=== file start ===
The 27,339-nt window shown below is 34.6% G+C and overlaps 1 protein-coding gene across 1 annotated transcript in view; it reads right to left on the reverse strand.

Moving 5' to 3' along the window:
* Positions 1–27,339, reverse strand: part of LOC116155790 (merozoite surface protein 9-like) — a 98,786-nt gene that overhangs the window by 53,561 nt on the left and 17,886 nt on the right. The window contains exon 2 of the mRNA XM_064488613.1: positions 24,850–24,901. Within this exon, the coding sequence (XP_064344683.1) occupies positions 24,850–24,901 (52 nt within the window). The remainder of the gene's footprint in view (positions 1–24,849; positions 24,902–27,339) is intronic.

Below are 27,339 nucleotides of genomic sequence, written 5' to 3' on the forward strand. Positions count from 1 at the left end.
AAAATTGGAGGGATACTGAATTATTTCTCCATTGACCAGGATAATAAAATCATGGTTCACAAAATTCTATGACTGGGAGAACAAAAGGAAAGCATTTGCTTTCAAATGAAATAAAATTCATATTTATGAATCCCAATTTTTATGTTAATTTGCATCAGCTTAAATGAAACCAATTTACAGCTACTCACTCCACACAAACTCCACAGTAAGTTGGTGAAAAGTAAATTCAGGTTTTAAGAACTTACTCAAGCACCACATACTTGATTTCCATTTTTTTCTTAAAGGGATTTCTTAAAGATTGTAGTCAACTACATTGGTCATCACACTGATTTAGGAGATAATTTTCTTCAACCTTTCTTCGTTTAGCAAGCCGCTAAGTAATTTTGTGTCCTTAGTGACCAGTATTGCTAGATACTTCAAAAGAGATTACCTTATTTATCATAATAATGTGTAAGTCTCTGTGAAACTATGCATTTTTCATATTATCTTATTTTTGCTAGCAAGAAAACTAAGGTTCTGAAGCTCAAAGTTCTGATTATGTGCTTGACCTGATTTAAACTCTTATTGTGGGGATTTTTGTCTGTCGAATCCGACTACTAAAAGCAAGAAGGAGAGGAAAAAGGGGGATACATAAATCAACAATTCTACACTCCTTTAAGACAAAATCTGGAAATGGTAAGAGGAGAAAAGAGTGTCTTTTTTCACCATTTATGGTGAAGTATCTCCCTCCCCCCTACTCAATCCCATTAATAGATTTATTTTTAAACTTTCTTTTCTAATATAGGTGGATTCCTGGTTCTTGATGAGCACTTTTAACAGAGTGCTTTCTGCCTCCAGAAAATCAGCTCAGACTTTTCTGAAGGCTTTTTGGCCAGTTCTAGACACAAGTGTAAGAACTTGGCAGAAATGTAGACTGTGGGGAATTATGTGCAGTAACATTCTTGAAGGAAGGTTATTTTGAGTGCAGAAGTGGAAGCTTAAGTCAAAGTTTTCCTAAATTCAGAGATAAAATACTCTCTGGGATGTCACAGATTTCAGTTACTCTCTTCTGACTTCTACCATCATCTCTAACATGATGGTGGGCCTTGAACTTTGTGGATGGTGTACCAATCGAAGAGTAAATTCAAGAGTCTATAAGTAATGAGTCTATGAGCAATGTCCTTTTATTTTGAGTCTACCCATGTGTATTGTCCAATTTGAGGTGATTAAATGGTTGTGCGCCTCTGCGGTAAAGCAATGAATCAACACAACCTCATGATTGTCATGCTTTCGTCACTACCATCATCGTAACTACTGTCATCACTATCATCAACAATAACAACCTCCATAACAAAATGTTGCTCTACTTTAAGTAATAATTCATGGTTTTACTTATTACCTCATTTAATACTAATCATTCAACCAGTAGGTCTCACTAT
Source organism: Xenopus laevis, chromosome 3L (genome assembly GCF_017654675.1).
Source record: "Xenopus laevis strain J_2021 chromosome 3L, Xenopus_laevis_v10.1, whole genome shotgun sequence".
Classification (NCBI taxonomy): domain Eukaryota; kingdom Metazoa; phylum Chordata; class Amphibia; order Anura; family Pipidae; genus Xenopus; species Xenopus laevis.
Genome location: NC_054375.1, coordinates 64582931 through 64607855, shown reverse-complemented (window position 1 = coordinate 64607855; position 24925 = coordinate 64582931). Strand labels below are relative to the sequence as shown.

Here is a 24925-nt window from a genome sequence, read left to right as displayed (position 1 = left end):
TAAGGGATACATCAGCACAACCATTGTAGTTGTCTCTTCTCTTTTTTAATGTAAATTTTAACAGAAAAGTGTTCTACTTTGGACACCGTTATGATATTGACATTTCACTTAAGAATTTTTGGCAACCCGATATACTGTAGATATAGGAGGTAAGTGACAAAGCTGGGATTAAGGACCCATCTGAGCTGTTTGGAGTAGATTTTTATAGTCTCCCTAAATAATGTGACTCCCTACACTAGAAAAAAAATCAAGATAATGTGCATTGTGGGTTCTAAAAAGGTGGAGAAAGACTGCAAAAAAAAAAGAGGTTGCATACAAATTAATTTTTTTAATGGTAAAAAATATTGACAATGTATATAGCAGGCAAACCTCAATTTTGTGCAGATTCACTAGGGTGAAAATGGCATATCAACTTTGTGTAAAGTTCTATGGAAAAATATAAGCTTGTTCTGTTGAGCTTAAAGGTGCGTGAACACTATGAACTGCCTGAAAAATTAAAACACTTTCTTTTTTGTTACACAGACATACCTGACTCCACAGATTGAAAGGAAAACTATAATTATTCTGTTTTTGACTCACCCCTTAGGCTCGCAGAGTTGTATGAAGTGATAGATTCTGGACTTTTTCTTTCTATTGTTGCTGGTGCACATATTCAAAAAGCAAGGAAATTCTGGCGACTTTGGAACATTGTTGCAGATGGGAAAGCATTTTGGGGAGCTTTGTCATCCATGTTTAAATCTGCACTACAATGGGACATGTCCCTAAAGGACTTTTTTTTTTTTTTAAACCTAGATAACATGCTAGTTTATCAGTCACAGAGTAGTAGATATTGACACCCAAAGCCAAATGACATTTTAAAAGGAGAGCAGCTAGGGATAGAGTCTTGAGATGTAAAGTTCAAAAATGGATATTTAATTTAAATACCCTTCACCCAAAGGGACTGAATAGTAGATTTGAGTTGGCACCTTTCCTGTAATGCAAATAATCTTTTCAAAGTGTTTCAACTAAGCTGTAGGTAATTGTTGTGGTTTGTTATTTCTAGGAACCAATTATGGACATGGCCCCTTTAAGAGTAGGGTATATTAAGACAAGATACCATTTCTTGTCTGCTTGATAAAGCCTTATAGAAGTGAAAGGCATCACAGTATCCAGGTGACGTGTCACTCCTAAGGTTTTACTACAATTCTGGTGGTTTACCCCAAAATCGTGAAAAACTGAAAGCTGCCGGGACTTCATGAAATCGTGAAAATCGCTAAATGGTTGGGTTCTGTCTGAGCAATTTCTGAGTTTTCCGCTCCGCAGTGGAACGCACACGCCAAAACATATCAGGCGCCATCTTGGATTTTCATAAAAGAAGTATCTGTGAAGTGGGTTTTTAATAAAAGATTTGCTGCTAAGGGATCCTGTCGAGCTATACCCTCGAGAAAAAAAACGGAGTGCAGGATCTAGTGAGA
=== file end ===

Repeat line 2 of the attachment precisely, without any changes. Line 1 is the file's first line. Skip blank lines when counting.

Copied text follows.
Moving 5' to 3' along the window: